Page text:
Typically, the width of a broad wall 16 or 18 is approximately one-quarter wavelength. Thus, each of the resonators 34 has a length which is less than one-quarter of the wavelength and, preferably, is greater than one-eighth of the wavelength. This constitutes a foreshortening of the resonators 34 from a magnitude of one-quarter wavelength.
Comparison of the interdigital line of the invention may be made with the prior art combline configuration of resonators, disclosed in FIG. 3. In the combline configuration of a filter 10' in FIG. 3, all of the resonators 34' are grounded to one of the sidewalls, this being in contrast to the configuration of the invention wherein alternate ones of the resonators are grounded at one of the sidewalls, while the remainder of the resonators are grounded to the other of the sidewalls. Partitions 38' are located between the combline resonators 34' in FIG. 3. The configuration of the resonators of both FIGS. 1 and 3 have similar configurations wherein the resonators are parallel to the broad walls and spaced apart from these walls.
In the operation of the filter 10, it is recognized that each of the partitions 38 has a sufficient aperture herein, such as the aperture 40 of the iris plate 38B, to allow for a sufficient interaction between a pair of resonators 34A and 34B wherein the alternate grounding of the resonators 34A and 34B produce a reduction in the intensity of surface currents within the walls of the housing 12. This increases the Q of the filter 10 over that which can be obtained with the prior art configuration of FIG. 3. Other examples of the coupling apertures of FIGS. 1 and 2 are the apertures 42 and 44 respectively of the partitions 38C and 38A. In the case of the partial wall of the partition 38C, the the partial wall leaves the aperture 42 between the edge of the wall and the broad wall 16 for a coupling of electromagnetic energy. In the case of the partition 38A, the space between the post 38A and the sidewalls 20 and 22 (FIG. 5) constitutes the aperture 44 for the coupling of electromagnetic energy. In order to ensure sufficient interaction between the electromagnetic fields of two successive resonators 34A and 34B for the reduction of surface currents by the interdigital arrangement of the resonators 34, an aperture such as the aperture 42 should provide at least approximately a 10% opening as compared to the entire cross sectional region of the partial wall 38 plus the area of the aperture. It is noted that the same amount of coupling can be obtained with different sized apertures by providing for a corresponding adjustment in the spacing between two resonators 34A and 34B. An increase in spacing decreases the coupling so that a larger aperture in the partition 38 can be employed.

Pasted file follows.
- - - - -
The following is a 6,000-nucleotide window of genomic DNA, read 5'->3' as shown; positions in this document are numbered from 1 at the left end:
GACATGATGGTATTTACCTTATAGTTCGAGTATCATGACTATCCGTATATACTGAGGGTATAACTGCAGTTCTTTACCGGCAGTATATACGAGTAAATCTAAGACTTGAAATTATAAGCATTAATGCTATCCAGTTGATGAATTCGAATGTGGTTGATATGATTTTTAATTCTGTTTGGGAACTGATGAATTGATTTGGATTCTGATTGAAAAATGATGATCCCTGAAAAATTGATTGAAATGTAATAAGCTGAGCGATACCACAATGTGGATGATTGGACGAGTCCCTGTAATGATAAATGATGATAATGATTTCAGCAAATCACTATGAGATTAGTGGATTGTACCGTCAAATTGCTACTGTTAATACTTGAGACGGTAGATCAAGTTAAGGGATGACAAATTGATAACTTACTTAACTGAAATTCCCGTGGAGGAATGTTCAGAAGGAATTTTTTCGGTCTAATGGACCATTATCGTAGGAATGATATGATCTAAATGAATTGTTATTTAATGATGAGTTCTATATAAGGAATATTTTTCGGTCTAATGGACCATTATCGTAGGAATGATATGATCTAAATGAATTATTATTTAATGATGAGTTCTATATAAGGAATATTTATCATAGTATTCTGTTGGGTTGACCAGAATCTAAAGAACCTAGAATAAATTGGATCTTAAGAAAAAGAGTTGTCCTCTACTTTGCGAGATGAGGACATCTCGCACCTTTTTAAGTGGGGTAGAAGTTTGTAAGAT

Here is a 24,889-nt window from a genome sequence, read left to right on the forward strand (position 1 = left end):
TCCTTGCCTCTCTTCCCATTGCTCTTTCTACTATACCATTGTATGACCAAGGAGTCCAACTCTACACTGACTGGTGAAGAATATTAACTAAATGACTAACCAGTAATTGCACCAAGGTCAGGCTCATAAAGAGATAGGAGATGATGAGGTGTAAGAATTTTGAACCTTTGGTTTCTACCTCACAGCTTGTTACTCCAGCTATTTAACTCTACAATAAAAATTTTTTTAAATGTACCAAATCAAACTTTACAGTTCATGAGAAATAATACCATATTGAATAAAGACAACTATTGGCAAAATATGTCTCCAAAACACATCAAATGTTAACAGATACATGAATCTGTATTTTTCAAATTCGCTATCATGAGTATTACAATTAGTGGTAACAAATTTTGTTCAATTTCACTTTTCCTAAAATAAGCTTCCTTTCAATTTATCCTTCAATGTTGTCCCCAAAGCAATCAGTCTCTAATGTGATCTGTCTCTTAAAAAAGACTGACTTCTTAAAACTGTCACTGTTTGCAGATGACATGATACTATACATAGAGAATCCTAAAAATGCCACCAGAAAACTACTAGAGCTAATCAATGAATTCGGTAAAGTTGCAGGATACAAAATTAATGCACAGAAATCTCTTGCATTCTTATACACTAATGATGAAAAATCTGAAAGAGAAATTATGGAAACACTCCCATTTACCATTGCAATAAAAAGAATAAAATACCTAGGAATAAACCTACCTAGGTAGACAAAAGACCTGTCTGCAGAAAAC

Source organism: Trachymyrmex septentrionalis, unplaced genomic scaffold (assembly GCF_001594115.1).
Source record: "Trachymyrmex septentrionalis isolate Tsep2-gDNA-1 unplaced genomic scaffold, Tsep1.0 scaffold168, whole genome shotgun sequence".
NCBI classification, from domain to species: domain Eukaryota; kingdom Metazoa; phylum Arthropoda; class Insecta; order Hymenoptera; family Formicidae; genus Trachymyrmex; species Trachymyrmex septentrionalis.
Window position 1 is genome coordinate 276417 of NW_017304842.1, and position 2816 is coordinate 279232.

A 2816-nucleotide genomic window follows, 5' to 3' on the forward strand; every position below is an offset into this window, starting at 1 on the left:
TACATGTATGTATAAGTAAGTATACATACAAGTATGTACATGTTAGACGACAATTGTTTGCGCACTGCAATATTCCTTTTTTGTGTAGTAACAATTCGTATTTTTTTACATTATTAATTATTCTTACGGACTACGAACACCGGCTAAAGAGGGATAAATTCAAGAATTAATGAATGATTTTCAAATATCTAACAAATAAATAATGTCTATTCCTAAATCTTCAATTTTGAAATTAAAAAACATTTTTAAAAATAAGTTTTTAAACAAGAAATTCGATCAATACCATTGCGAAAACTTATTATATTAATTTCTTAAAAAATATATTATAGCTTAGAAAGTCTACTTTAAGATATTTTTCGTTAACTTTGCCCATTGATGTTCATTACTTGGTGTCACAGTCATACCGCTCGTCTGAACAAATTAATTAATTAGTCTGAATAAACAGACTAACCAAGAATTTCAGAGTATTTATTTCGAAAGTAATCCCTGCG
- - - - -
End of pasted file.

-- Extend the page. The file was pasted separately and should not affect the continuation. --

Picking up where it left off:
With reference to FIGS. 6 and 7, there is shown an alternative embodiment of the invention wherein the resonators 34 of FIG. 1 are constructed as metallic strips 46 disposed on a substrate 48, such as a printed circuit board having a dielectric constant greater than the air of the internal environment of the housing 12. In the filter 10A of FIG. 7, the substrate 48 is suspended between the broad walls 16 and 18 to locate the metallic strips 46 of the resonators on an axial plane along a longitudinal axis of the housing 12. The rod 38D of FIG. 2 is constructed in the filter 10A as a metallic strip 50 disposed on the substrate 48. With respect to the partitions 38 of FIGS. 1 and 2, the post 38A and the iris plate 38B and the partial wall 38C retain the same physical structure in the filter 10A of FIG. 7 as shown in FIG. 2 for the filter 10.
With respect to FIGS. 6 and 8, there is shown the construction of the filter 10B which is a further embodiment of the invention. In the filter 10B, the metallic strips 46 and 50 (previously shown in FIG. 7) are supported between two layers 52 and 54 of dielectric material. The post 38A, the iris plate 38B, and the partial wall 38C are constructed in the same fashion as disclosed with reference to FIGS. 7 and 2. the construction of the filter 10B may be referred to as a stripline construction in view of the positioning of the metallic strips 46 and 50 between the two dielectric layers 52 and 54. The dielectric material of the layers 52 and 54 may have a dielectric constant similar to that of the substrate 48 (FIG. 7) such a dielectric constant having, by way of example, a value of approximately 2. FIG. 9 shows a filter 10C which is constructed in accordance with yet another embodiment of the invention which includes the metallic strips 46 and 50 of FIGS. 7 and 8. but wherein the metallic strips 46 and 50 are supported by a dielecric layer 56 in the microstrip form of construction. Above the layer 56, the housing 12 is filled with air as is the case in the embodiments of FIGS. 2 and 7. The post 38A, the iris plate 38B, and the partial wall 38C have the same construction in FIG. 9 as has been shown in FIGS. 2, 7, and 8.
The foregoing construction of the invention provides for a more compact structure with higher Q, this being advantageous in microwave structures serving as cavity filters, multiplexers and duplexers.
It is to be understood that the above described embodiments of the invention are illustrative only, and that modifications thereof may occur to those skilled in the art. Accordingly, this invention is not to be regarded as limited to the embodiments disclosed herein, but is to be limited only as defined by the appended claims.
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|U.S. Classification||333/203, 333/208, 333/206, 333/204|
|Aug 26, 1996||AS||Assignment|
Owner name: MICROPHASE CORPORATION, CONNECTICUT
Free format text: ASSIGNMENT OF ASSIGNORS INTEREST;ASSIGNOR:FILAKOVSKY, JOHN GENE;REEL/FRAME:008161/0860
Effective date: 19960821
|Feb 28, 2002||FPAY||Fee payment|
Year of fee payment: 4
|Mar 19, 2002||REMI||Maintenance fee reminder mailed|
|Mar 22, 2006||REMI||Maintenance fee reminder mailed|
|Sep 1, 2006||LAPS||Lapse for failure to pay maintenance fees|
|Oct 31, 2006||FP||Expired due to failure to pay maintenance fee|
Effective date: 20060901